In brief, U.S. law protects blogging content, but may impose restrictions on the source of political commentary by barring certain funding sources. German law imposes stricter limits on the content of blogging, but does not regulate financial sources to the same degree. European court rulings may offer greater protection than domestic German law, but seem inconsistent and thus add uncertainty and ambiguity to the situation. In the end, bloggers may avoid legal entanglement because they enjoy public sympathy and support, but better still would be an international agreement to spare blogging from prosecution.
This is a subject we are working on for the CMLP Legal Guide, so I eagerly printed her excellent article (yes, I prefer to read things in hard copy). I'll touch on a few of the more important issues in this post.
The Australian is reporting that the International Olympic Committee (IOC) will likely rescind its requirement that Olympic athletes refrain from blogging during the Olympics:
The IOC Press Commission, chaired by Australian Kevan Gosper, is set to recommend that the IOC's powerful executive board drop its opposition to athletes writing blogs during the Games when it meets in November. Competing athletes are specifically prevented from working as journalists during the Games and have so far been strictly denied rights to continue writing internet columns during the event. But Olympic sources said yesterday that the IOC was set to make the shift as it realised it had to recognise the dramatic expansion of the internet in the daily lives of athletes. The IOC is also keen to expand the appeal of the Olympics to the youth market.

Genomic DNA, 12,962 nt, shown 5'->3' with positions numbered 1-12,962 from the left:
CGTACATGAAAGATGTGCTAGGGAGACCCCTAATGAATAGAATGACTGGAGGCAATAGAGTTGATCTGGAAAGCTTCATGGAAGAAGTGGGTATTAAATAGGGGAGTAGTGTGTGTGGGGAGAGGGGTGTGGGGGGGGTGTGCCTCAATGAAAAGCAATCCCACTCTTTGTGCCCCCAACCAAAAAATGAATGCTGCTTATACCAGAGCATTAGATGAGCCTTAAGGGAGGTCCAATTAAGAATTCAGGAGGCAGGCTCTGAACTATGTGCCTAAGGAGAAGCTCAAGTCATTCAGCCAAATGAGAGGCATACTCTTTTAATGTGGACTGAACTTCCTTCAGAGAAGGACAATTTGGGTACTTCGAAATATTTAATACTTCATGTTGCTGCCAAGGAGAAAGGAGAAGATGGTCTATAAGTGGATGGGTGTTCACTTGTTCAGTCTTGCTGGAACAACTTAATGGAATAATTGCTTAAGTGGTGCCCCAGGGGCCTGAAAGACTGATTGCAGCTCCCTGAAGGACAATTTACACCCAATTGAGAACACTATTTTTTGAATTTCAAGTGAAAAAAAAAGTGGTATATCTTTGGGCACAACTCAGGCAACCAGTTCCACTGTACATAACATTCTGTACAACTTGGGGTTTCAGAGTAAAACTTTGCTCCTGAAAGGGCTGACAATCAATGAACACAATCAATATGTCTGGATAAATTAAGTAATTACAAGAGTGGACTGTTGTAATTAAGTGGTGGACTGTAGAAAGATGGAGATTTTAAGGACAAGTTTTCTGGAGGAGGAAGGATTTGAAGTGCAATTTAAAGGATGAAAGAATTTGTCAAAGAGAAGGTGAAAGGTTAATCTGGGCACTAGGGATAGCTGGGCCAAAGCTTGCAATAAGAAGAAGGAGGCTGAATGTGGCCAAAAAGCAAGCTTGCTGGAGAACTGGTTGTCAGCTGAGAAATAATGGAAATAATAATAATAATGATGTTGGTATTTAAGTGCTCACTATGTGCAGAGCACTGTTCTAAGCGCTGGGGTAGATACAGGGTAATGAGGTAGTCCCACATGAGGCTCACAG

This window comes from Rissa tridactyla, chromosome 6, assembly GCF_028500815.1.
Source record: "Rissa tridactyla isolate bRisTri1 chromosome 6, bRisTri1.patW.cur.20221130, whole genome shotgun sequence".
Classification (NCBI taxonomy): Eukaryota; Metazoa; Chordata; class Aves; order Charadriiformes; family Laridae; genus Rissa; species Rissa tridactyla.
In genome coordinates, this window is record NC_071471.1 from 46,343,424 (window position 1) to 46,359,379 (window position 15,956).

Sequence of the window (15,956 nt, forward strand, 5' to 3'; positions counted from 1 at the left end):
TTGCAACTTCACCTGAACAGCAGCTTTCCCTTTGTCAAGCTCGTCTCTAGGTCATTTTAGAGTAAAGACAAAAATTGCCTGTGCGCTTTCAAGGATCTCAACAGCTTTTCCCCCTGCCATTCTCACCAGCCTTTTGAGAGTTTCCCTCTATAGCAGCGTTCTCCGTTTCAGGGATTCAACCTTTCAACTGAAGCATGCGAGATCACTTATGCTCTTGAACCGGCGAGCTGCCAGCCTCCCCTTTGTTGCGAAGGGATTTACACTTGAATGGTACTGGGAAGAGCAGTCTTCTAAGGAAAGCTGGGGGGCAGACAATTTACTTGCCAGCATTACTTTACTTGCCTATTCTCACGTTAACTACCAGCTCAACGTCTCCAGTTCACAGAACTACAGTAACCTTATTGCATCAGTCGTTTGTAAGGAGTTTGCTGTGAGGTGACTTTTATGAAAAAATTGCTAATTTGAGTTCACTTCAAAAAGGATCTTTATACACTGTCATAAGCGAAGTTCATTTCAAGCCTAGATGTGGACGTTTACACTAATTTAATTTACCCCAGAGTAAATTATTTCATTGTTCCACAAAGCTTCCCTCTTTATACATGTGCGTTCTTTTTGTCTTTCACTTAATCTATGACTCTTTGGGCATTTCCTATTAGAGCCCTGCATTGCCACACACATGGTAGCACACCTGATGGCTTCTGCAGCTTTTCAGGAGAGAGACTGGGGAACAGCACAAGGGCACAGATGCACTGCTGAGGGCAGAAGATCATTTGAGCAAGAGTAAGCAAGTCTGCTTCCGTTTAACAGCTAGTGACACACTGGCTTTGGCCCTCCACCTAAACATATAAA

This seems like a complete no-brainer. Who better to provide first-person perspectives on the Olympics than the athletes themselves. The fact that they can't currently write about their experiences is lamentable, but not surprising given the IOC's strict control of everything related to the Olympics.
Of course the IOC's change, assuming it is approved, wouldn't just open the blogging floodgates. According to The Australian, the head of the IOC Press Commission said athletes "would have to comply with some strict conditions on their blogging, including not benefiting financially and not criticising coaches or other athletes."
Not criticising coaches or other athletes?! I guess that is free speech IOC style.
An Illinois juvenile court judge refused to allow blogger Elaine Hopkins from Peoriastory.com to observe and cover a July 25 juvenile court hearing in Peoria, IL. In excluding Hopkins from the courtroom, Judge Albert Purham, Jr. ruled that bloggers are not journalists under Illinois law. Hopkins, who covered her ouster on her website, reported:
Operating a "so-called blog" doesn't make the person a journalist, Purham said. Before the ruling he consulted the lawyers in the courtroom. A lawyer for the parent in this child welfare case had no objection, and her client, Lorraine Singleton who lost her children in 2003 and is trying to get them back, also had no objection. But assistant state's attorney Susan Lucas objected, as did an unidentified female lawyer apparently representing the Illinois Department of Children and Family Services. An explanation that Peoriastory.com has operated since February 2007, has business cards, and is run by Hopkins, a former newspaper reporter known to court personnel, did not sway the judge.